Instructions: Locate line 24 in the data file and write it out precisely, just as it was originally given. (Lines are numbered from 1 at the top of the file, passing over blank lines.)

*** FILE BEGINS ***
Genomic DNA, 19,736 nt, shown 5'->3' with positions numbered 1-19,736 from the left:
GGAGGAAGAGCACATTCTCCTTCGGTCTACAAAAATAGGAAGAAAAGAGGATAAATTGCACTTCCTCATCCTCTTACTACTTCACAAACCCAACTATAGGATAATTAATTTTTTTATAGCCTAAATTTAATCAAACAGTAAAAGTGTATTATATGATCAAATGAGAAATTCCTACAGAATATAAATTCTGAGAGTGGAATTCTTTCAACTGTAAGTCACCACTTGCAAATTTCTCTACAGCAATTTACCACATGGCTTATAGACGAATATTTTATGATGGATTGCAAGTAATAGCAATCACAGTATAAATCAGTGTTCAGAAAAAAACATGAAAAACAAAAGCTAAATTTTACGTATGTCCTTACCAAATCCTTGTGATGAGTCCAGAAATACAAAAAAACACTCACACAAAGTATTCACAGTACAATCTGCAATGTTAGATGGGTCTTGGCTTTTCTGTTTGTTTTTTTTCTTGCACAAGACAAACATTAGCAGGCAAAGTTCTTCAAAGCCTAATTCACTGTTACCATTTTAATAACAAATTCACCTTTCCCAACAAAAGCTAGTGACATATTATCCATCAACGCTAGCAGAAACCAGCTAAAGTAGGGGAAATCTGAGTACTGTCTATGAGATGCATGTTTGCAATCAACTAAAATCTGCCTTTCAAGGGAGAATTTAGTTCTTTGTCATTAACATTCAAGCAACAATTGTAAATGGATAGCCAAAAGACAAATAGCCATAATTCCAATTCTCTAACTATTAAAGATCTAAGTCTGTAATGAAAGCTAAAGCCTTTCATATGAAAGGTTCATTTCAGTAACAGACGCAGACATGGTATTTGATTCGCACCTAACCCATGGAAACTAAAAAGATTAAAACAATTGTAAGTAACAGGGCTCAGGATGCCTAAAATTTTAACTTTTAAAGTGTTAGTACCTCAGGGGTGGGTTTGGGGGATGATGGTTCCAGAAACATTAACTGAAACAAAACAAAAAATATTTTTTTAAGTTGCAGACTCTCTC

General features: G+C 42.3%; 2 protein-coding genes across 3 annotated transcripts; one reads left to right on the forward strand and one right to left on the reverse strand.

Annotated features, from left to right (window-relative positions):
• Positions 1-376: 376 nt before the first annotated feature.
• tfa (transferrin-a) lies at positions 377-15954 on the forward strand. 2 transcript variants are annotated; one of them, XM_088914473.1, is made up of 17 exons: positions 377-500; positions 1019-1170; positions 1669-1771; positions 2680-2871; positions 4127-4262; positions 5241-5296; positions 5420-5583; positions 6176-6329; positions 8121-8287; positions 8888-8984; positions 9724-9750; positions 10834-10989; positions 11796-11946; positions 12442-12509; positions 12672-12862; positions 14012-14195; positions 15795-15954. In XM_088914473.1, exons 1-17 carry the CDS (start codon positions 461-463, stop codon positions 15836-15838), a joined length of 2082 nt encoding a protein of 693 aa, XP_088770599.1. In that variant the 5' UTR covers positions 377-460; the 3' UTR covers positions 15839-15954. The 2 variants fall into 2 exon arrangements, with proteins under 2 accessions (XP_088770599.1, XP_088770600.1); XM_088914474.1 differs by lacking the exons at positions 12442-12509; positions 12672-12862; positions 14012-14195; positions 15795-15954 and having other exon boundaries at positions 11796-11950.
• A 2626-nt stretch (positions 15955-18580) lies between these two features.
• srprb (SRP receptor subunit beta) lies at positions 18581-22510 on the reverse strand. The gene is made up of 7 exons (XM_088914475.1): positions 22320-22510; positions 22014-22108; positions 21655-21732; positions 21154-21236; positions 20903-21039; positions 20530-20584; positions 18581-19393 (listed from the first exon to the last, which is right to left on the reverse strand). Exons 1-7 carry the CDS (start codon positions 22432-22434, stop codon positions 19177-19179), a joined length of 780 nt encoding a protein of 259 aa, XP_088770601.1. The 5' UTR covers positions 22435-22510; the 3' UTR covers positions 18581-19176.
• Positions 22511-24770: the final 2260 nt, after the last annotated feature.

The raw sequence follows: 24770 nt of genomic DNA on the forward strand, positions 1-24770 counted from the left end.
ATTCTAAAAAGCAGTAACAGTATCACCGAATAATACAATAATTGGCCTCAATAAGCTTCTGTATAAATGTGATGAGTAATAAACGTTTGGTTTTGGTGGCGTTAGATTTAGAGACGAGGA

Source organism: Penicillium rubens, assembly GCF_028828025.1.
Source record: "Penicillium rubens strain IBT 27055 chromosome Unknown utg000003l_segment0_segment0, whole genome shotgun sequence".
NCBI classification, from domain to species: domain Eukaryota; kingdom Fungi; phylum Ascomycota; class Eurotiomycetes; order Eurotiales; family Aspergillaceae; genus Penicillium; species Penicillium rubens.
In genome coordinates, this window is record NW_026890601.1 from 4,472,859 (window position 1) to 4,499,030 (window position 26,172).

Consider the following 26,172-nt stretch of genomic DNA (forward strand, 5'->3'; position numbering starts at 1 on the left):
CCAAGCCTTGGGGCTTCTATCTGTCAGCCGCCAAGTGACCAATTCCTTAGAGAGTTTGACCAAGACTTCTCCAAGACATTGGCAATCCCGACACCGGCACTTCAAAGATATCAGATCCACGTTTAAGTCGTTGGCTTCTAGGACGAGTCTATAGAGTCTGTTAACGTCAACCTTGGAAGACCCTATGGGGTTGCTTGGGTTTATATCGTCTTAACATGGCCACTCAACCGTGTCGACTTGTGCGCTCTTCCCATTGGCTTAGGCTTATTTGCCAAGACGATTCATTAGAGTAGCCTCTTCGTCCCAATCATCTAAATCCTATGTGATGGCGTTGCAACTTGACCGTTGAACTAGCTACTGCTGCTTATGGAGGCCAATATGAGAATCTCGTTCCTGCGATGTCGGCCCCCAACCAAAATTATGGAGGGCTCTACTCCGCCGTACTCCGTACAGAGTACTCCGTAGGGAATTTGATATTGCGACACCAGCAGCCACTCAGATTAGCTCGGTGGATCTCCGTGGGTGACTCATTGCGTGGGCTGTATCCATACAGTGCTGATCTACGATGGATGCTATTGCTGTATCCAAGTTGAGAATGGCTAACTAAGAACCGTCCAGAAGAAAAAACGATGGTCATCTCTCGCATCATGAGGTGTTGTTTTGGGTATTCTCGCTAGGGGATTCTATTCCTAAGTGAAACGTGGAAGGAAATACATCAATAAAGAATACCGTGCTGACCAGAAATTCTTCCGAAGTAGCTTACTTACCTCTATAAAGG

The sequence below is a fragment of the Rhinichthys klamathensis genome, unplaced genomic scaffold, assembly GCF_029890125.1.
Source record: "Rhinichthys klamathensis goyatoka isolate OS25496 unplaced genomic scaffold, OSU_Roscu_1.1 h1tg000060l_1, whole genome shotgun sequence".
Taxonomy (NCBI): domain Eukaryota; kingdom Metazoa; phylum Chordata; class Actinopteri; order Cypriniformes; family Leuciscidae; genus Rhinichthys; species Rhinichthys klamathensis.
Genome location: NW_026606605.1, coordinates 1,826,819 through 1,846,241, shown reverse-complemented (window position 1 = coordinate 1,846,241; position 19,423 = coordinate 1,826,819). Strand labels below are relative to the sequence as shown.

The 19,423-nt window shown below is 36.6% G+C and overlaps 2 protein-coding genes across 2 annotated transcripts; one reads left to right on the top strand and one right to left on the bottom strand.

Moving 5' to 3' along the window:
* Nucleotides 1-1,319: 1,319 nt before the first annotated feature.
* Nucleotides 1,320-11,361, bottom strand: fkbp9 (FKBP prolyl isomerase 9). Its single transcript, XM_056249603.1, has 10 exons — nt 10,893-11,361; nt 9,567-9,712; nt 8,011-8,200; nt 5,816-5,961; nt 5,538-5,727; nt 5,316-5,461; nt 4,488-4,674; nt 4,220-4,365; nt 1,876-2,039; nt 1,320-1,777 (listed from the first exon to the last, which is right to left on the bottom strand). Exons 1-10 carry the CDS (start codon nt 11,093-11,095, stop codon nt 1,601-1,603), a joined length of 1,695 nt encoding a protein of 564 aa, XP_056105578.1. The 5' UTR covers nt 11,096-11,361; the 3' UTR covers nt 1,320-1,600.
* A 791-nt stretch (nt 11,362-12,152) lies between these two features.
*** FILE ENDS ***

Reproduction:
* Nucleotides 1-1,319: 1,319 nt before the first annotated feature.